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Osibisa - Osibisa CD (album) cover




Jazz Rock/Fusion

3.75 | 79 ratings

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3 stars As someone who passed through a significant world music phase and still enjoys ethnic fusion, I was long overdue to check out the primordial blend offered up by OSIBISA before the genre even had a name. Hailing from 1971, their debut not surprisingly incorporates the progressive music of its day into an appealing mix of R&B, African, and Latin sounds. SANTANA certainly provides a solid point of reference but OSIBISA is more ensemble oriented and casts a wider net.

The intention from the get go was to produce joyous music that gets you or at least your chromosomes dancing, and the objective seems to have been met. While the group sound is clearly much happier than its analog in America, its general heaviness and incessant emphasis on rhythm do not produce the same effect on this listener, especially when compared to the more melodically oriented practitioners of the 80s and beyond - JULUKA, TOURE KUNDA, and HABIB KOITE to name a few. In the meantime, drum solos are the aural equivalent of traffic snarls for me in 2011, so, while I can appreciate that times were different, it doesn't mean I want to go back to something I never experienced in its proper context in the first place.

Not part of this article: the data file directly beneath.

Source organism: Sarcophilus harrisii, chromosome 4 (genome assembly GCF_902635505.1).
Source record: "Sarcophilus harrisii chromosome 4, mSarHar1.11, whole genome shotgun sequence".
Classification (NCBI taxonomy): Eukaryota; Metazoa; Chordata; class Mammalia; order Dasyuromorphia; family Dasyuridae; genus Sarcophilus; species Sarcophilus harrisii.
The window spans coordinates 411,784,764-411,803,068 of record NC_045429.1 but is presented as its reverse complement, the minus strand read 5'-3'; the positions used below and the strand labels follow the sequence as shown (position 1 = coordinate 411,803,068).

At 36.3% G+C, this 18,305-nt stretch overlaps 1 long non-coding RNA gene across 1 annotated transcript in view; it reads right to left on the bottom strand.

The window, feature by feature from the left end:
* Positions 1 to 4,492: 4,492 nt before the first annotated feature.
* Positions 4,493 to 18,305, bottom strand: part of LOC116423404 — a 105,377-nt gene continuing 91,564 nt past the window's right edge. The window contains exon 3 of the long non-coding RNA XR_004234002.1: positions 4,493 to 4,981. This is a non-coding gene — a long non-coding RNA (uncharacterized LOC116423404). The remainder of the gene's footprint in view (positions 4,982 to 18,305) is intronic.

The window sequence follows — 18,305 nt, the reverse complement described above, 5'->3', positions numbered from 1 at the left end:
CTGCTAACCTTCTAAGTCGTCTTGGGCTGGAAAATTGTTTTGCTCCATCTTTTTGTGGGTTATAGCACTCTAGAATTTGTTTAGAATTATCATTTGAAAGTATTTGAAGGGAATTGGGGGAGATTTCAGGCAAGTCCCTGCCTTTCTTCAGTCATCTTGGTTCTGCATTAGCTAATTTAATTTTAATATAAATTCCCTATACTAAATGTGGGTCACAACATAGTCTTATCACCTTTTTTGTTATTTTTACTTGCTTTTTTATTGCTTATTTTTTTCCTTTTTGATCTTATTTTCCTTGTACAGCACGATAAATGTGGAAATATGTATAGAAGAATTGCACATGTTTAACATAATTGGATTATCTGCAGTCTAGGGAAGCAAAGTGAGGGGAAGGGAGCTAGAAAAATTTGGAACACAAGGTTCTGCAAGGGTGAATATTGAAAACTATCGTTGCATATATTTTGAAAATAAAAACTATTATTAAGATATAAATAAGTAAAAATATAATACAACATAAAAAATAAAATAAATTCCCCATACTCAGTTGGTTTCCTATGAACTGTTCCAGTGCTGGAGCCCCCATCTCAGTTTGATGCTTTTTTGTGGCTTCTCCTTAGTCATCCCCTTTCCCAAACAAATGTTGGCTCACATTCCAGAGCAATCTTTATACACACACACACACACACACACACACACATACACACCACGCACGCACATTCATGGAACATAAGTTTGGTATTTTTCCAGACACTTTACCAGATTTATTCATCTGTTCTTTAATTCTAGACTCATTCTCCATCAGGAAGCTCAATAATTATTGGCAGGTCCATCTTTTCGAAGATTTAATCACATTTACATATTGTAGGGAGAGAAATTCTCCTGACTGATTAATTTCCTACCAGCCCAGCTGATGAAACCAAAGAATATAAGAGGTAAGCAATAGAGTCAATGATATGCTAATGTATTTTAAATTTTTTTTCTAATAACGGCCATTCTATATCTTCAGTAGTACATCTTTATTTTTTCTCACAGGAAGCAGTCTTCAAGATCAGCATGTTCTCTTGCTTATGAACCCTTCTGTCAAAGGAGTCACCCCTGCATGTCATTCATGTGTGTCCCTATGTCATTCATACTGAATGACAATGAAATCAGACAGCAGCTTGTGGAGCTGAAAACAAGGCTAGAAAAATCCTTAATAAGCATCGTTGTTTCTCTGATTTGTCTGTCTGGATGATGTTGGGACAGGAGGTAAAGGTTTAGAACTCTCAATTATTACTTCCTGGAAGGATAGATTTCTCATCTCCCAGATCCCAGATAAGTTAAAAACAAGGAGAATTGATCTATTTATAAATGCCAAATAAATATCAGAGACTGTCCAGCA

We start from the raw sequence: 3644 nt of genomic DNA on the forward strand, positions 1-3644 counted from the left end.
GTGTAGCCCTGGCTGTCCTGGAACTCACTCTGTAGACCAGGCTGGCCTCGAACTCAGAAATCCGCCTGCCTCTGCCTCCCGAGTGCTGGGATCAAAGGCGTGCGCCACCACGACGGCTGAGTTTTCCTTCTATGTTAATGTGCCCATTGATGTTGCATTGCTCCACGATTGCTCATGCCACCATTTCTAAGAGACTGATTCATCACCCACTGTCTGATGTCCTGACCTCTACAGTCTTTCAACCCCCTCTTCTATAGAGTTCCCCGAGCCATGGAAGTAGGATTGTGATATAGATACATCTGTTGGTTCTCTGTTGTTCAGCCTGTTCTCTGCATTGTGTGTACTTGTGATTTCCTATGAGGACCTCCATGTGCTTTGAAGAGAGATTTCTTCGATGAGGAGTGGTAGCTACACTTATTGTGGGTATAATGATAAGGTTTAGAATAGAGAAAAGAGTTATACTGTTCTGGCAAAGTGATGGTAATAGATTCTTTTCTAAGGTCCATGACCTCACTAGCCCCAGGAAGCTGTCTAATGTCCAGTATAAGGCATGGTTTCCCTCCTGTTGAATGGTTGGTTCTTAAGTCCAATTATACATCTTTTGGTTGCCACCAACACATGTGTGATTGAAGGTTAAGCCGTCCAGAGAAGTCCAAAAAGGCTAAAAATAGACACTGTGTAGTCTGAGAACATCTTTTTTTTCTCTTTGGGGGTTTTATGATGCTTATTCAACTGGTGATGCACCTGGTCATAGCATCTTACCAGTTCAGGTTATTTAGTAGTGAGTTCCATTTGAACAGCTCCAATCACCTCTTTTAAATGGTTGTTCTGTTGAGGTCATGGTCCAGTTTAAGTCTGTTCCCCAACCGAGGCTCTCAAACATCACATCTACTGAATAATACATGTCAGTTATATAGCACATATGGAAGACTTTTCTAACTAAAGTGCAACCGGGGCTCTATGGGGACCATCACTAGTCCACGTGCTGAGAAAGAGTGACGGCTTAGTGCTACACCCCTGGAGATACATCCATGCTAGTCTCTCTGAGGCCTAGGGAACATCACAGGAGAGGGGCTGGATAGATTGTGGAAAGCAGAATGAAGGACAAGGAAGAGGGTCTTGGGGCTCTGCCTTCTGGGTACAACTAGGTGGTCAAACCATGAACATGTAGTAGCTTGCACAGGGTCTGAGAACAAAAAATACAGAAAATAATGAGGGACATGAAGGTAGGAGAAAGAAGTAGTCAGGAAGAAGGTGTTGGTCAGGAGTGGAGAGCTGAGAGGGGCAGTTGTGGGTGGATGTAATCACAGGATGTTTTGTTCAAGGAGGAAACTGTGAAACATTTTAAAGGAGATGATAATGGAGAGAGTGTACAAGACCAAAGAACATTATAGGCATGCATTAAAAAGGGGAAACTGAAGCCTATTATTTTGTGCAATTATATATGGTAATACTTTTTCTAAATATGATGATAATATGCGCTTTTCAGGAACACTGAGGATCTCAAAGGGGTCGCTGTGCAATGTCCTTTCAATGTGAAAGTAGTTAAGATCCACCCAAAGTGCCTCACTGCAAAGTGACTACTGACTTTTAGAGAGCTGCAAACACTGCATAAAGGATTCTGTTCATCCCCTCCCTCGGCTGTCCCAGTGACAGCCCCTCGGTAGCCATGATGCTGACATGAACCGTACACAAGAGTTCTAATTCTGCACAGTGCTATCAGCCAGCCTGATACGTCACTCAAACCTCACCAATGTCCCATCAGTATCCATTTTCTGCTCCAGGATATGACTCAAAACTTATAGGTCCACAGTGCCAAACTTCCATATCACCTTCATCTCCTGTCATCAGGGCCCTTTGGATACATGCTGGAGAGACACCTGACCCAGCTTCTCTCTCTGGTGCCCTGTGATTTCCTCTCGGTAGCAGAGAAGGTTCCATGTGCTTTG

Still and all, OSIBISA offers enough striking material assessed on its own merits, as well as blueprints for the world music artists who followed, to merit their groundbreaking status. The best examples here of each respective aspect would be "Music for Gong Gong" and "Ayiko Bia". One of the group's strong suits is their expressive use of wind instruments, mostly brass, and "Oranges" provides the juiciest example herein. I am intrigued by the lyrical concept of "Phallus C", but the words are hard to make out and nowhere could I find them online. It almost sounds like an indictment of stereotypes around penis length and girth based on race, but musically leaves me cold. "Thing about the people" would seem out of place in lesser hands but actually works well as a closing number, solidifying the group's versatility in the realm of political protest. Lyrics aside, this one is worth it for the organ work even relative to the keyboard standards set earlier in the disk.

I don't imagine I will be crisscrossing these rhythms with high frequency, but I can certainly understand the buzz and the role this band could play as a portal to the world music scene for progressive aficionados.

kenethlevine | 3/5 |


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